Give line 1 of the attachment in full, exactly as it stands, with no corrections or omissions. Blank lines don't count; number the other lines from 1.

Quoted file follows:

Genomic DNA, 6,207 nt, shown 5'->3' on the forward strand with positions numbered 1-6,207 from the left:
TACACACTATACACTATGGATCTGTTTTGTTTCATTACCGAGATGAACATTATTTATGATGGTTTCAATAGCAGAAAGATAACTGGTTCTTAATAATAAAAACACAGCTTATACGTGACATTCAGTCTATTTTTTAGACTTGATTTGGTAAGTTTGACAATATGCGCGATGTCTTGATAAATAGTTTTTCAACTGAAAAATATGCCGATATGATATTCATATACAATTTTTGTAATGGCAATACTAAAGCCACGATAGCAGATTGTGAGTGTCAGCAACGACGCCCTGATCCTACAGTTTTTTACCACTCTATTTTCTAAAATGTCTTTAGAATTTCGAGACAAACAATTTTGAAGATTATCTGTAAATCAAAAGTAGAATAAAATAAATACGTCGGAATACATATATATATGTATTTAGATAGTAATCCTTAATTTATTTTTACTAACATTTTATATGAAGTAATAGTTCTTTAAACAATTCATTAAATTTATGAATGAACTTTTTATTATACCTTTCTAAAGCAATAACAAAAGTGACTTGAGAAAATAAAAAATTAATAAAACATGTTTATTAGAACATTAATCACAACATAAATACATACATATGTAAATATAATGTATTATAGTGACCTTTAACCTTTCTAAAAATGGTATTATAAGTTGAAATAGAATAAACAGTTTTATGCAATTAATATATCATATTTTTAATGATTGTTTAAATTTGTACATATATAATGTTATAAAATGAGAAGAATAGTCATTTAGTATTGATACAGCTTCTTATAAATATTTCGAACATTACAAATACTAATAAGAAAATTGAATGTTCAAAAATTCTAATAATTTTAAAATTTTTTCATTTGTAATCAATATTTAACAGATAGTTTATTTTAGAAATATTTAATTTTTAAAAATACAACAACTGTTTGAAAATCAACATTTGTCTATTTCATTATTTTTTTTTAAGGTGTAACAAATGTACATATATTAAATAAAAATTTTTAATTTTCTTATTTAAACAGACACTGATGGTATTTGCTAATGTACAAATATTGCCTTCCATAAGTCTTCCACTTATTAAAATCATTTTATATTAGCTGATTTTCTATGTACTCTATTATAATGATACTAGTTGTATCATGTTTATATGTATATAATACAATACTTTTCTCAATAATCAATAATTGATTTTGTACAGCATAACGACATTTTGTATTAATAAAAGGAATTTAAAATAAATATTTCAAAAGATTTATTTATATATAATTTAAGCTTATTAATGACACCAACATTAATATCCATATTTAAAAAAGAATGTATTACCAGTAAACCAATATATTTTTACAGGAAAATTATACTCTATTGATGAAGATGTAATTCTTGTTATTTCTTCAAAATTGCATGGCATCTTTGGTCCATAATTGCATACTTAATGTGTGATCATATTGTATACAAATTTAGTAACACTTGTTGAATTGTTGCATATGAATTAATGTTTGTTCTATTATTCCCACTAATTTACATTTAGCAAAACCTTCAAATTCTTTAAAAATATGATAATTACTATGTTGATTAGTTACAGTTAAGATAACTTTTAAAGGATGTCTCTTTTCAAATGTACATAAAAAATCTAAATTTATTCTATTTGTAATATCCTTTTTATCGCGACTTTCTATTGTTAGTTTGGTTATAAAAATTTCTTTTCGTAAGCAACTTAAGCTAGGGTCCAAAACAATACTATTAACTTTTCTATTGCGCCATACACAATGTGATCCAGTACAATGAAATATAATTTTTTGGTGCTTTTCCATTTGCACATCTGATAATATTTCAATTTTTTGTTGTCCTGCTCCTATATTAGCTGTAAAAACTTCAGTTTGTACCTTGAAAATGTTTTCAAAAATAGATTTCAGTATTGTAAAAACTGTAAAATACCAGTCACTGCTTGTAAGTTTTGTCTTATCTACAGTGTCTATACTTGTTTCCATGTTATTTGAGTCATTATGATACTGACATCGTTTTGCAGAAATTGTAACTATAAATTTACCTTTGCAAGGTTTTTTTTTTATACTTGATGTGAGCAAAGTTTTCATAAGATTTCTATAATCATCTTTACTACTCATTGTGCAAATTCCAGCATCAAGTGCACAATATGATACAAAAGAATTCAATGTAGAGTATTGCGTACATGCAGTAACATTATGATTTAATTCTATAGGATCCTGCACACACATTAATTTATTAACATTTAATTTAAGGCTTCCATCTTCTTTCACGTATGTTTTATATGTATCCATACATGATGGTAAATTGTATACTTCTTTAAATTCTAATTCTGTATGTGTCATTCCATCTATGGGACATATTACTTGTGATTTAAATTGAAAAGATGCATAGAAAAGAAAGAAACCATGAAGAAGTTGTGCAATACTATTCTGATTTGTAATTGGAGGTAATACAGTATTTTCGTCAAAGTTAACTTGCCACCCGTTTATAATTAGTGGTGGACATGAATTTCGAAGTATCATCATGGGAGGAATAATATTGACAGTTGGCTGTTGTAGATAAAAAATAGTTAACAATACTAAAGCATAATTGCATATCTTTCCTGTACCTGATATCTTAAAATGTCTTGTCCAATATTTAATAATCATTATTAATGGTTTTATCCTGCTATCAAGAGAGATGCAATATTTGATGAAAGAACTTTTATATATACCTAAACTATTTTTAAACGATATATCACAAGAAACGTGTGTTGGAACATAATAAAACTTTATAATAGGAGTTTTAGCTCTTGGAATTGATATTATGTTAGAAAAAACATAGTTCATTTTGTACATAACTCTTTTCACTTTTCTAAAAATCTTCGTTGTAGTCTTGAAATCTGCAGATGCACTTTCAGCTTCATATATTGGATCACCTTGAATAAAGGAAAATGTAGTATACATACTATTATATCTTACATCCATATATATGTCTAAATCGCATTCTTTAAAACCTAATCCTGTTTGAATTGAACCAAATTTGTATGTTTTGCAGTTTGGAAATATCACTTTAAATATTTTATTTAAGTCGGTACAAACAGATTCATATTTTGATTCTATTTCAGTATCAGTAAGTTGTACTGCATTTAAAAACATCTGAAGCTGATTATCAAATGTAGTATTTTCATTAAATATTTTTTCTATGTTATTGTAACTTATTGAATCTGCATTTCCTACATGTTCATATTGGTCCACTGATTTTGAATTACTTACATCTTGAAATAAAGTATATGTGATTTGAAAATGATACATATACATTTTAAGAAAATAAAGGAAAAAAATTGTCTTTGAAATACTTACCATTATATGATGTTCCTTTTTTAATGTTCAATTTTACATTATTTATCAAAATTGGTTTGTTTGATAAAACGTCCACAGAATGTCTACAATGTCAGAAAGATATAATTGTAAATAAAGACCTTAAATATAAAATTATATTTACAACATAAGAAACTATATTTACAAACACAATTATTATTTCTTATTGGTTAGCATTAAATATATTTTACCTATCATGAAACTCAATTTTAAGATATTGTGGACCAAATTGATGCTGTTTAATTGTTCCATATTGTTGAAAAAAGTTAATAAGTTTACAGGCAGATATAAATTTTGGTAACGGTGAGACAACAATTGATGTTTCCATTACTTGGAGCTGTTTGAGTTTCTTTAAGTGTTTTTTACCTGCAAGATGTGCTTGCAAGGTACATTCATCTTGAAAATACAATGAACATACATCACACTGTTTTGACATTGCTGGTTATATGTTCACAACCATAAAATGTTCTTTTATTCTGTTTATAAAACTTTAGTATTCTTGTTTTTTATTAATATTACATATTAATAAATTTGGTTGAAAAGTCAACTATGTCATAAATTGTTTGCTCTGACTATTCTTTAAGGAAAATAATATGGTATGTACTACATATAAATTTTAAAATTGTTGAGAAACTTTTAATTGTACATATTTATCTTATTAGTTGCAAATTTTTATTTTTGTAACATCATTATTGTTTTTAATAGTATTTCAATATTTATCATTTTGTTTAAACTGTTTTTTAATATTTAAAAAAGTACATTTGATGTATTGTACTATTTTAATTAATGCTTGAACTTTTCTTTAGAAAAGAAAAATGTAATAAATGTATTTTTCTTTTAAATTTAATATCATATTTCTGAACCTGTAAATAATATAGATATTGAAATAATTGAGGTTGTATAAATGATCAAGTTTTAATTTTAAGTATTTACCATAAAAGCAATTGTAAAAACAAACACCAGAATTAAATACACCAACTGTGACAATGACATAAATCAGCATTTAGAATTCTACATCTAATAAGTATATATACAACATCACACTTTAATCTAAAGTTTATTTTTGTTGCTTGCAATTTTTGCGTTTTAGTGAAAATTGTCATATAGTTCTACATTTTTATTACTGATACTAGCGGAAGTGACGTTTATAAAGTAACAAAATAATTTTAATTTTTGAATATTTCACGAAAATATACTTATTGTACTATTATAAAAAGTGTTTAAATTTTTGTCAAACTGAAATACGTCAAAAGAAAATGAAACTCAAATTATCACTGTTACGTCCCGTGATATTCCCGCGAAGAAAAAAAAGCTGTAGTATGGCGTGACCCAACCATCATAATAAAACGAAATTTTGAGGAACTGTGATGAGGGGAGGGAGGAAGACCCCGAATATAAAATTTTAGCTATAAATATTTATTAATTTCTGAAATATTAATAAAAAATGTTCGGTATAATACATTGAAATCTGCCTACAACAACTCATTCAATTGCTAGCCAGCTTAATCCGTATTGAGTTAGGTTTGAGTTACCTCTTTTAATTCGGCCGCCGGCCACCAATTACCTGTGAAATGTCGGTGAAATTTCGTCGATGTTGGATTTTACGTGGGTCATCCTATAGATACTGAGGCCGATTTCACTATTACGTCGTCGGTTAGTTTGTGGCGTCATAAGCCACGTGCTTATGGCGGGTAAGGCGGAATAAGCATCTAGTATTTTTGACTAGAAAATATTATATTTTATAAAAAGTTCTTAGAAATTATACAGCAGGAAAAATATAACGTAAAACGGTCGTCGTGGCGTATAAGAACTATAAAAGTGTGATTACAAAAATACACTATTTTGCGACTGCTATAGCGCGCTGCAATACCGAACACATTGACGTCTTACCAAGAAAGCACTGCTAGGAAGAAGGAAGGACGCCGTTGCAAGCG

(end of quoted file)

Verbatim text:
Genomic DNA, 6,207 nt, shown 5'->3' on the forward strand with positions numbered 1-6,207 from the left: